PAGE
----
7. Phone a friend. Nothing can cheer us faster than hearing the voice of a friend who loves us unconditionally and gives us a safe place to just be ourselves. It’s like plugging in a lamp that has a new bulb. Everything “shines” brighter under the light of love and having a good friend or two is among these gifts. If you can get together, great, but if you are geographically or holiday commitment distanced, the phone is a wonderful tool to employ for a little holiday warmth.
  8. Volunteer. Not everyone has the energy or desire to do this and that’s okay. We can’t all be good at doing things all the time. But there are many organizations, especially during the holidays, that require a helping hand. Maybe you could help unload and organize the donations for a local thrift store. Or maybe you could deliver meals to those shut in alone over the holidays. Perhaps the local animal shelter could use an extra “walker” this year. Again, the possibilities are endless and most of your local newspapers or community pages will list organizations you might like to volunteer for. As a former volunteer manager for the city I reside in, I can tell you this: Volunteers do what they want to do and finding something you want to do that benefits others as well as yourself is a double gift.
  9. Start early. This does not mean start shopping early. This means starting early to prepare yourself mentally and emotionally for being alone or even possibly being alone over the holidays. One of the things I did was to sit and contemplate all who were working right through the holidays. From nurses to paramedics, from doctors to doggy sitters, from police to prison guards and all in between. My heart filled with gratitude that someone would be there if I needed to call 911 which I did not but it felt good to know I could, thanks to some dedicated professionals who work complaint free right through the holidays.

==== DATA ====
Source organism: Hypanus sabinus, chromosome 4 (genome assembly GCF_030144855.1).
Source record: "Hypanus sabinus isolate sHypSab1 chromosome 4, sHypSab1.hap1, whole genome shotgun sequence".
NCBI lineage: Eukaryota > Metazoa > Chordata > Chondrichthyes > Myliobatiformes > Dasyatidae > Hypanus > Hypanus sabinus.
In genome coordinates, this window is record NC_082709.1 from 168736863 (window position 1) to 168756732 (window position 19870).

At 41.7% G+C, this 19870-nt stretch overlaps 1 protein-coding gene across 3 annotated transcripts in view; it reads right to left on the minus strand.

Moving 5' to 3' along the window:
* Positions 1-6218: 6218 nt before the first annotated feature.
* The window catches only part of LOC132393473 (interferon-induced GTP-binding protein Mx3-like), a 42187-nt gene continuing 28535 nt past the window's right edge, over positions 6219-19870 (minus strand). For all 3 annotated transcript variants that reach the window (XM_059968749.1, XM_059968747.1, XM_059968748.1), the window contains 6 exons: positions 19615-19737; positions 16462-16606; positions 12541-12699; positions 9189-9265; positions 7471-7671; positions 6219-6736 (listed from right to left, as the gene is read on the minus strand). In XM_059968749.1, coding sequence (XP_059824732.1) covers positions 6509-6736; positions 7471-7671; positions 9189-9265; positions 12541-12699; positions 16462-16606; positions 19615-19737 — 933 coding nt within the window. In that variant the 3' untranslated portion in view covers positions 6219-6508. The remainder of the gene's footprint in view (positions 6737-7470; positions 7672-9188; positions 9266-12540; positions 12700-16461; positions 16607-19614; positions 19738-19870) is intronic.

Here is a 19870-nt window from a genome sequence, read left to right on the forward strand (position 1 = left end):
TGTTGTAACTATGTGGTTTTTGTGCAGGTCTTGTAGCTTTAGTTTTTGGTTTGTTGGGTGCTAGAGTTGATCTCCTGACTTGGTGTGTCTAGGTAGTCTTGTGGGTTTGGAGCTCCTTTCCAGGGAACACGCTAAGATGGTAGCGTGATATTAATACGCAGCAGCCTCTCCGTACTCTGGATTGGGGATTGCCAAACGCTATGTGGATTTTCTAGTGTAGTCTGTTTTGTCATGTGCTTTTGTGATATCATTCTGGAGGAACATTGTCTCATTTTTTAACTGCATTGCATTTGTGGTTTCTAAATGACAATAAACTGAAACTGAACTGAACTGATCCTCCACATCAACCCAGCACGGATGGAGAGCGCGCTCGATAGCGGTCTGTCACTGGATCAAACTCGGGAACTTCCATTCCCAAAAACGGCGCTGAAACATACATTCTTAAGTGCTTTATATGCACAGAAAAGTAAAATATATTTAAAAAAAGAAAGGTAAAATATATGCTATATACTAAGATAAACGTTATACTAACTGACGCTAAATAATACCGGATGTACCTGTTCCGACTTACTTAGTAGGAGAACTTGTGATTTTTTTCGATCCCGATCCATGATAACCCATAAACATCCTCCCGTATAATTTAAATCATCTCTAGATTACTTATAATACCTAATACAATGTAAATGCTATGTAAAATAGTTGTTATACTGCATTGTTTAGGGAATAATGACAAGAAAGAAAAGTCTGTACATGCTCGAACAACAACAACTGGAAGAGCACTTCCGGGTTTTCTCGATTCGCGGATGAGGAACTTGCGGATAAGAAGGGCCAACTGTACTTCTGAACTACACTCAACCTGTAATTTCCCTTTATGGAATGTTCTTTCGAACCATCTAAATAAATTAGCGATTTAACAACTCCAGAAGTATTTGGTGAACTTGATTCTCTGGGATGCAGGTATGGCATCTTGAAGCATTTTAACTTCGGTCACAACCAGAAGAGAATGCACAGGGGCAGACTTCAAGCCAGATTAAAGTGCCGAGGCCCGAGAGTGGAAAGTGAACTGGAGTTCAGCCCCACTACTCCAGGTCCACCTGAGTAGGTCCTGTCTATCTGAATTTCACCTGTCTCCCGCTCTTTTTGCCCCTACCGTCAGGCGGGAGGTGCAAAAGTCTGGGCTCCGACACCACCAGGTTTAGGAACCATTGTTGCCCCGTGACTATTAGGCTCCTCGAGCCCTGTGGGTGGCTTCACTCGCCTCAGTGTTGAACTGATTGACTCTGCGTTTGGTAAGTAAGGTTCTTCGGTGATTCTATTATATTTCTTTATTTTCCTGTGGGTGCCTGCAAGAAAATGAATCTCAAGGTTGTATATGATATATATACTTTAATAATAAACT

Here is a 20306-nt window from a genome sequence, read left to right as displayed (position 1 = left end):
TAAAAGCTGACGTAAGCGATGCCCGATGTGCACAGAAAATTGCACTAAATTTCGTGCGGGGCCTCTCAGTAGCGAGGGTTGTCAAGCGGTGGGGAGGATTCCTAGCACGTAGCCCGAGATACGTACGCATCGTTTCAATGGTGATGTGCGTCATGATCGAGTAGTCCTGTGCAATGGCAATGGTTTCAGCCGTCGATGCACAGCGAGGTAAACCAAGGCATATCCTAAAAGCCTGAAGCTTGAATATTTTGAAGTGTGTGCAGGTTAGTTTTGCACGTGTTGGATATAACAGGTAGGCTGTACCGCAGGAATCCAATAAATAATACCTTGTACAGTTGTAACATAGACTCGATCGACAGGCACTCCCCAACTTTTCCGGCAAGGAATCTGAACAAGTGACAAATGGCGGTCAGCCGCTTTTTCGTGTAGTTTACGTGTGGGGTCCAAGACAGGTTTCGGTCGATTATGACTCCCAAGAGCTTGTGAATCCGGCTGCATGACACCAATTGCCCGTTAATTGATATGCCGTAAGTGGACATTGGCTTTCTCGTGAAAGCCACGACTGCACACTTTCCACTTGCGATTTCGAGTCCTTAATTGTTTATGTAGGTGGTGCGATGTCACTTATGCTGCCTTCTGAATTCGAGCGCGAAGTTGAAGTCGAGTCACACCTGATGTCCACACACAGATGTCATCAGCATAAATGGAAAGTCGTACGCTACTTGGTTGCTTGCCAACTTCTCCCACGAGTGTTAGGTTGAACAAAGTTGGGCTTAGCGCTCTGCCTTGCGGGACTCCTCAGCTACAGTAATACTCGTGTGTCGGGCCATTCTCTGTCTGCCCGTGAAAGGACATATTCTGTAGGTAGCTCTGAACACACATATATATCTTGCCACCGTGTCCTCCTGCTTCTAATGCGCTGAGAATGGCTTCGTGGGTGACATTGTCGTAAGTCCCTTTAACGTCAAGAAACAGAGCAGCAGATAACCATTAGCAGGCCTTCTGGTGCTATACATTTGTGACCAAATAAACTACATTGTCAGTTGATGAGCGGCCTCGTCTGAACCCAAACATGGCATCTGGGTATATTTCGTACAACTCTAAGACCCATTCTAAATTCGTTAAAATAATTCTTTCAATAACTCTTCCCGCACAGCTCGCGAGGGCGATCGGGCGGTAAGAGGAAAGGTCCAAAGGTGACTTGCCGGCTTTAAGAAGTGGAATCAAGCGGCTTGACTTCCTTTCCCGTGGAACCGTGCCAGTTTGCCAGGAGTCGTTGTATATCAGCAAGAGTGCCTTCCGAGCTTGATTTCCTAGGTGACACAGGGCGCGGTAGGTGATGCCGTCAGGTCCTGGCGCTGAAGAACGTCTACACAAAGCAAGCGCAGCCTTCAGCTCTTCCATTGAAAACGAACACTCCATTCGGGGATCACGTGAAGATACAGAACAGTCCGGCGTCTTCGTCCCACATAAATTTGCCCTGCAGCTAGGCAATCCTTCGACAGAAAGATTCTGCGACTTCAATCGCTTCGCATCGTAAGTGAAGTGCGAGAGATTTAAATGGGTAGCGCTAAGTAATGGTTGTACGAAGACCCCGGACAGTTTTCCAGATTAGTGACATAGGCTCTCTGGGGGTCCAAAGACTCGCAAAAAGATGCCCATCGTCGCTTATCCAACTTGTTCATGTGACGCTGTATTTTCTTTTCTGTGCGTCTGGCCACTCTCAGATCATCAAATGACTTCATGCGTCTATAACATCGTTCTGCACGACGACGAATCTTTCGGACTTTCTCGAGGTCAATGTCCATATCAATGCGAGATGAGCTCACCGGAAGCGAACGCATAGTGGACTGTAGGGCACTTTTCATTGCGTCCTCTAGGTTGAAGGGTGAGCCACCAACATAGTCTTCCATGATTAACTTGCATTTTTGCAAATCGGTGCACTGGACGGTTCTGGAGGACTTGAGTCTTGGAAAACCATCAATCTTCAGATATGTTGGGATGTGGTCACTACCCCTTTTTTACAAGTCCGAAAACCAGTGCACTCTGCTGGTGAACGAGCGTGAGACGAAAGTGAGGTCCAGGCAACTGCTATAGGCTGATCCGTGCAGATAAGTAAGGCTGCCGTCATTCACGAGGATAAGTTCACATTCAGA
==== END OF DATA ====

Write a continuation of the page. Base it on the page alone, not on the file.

10. Appreciate what you do have however humble. Most of us have had parents who, in an effort to get us to eat food we don’t really like, tell us there are starving children on the other side of the world who would be glad to eat what’s on your plate. The thing the parents don’t grasp is that means nothing to us because we can’t see those children, they are not in our daily radar especially as children ourselves. Yet, as an adult, I will use this to remind myself that whatever is on my plate at the moment, there are many elsewhere who would be glad for what my “life plate” holds today.

These are some of the things I did when single and longing to make the holidays more meaningful. Some of my best holiday memories are from those times when I stood listening to a local children’s choir or knew that some teen-aged girls would get a little something for Christmas. Believe me when I say I indulged myself in a few tears, too, they just couldn’t be stopped. But even that was bittersweet and not entirely awful. There are many ways to make the holidays “yours,” just start thinking of what pleases your soul and go from there. And if you have any ideas you would like to share, please do, as always I welcome your thoughts and comments here. Wishing you every good thing, good health, good home and good memory making even if only for yourself.